Hadrian’s Wall AD 122–410
de Nic Fields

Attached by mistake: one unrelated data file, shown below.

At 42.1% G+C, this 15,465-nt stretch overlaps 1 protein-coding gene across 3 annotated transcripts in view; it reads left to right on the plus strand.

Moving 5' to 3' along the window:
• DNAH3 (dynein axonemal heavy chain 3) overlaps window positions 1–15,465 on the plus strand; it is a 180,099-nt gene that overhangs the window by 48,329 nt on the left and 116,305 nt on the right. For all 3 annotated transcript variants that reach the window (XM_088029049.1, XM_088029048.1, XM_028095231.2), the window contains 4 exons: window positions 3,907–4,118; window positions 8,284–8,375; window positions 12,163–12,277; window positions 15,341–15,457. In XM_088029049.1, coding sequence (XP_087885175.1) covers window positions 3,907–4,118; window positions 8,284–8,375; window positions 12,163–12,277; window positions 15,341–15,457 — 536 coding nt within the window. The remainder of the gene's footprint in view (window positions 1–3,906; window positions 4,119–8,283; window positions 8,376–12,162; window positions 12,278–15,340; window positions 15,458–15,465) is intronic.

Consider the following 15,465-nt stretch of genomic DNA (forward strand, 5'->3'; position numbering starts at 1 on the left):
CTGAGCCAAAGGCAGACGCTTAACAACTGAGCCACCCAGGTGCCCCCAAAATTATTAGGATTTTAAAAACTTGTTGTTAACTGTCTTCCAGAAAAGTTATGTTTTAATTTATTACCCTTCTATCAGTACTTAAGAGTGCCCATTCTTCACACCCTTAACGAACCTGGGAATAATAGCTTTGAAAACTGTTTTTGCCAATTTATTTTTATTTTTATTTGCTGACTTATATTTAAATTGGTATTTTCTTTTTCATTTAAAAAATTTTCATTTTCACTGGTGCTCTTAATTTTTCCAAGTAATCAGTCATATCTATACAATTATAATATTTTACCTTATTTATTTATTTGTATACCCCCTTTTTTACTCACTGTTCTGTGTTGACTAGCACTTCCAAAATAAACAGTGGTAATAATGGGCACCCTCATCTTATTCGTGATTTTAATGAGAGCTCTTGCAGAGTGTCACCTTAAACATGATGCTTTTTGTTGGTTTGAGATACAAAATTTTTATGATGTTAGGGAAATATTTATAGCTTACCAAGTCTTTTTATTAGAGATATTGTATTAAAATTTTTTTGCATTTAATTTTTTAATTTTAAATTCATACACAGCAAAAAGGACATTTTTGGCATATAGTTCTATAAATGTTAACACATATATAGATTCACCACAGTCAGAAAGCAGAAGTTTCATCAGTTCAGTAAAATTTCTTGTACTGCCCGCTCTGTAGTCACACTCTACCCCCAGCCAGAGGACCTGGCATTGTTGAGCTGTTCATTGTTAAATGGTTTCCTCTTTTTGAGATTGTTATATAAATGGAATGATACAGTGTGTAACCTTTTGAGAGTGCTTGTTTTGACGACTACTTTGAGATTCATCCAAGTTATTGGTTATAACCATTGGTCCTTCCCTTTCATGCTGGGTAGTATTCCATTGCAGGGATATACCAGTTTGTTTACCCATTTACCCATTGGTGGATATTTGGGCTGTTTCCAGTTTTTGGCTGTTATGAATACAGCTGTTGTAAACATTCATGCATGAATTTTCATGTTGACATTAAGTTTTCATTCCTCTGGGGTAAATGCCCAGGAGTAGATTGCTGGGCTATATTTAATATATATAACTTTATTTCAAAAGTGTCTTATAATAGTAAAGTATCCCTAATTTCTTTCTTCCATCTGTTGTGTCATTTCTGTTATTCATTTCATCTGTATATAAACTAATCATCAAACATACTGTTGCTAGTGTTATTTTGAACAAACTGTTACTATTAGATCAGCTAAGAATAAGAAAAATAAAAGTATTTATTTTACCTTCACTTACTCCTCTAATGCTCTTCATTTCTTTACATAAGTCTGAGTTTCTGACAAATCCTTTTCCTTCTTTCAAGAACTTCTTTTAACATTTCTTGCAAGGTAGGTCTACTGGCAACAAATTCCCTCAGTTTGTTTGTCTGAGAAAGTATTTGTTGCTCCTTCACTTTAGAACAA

The frontiers of the empire took many forms. Some of them were completely open with scarcely any boundary definition, while a military road marked others. Some of them followed the lines of rivers, while others were closed off with manmade barriers. The latter were not of uniform design, except that most were accompanied by one or more ditches. Hadrian’s Wall was extremely elaborate, composed of three separate defensive features, a ditch to the north, then the wide stone curtain-wall with turrets, milecastles and forts strung out along it, and finally a larger earthwork to the south. Running some 75 miles from sea to sea, it has been justifiably described as over the top.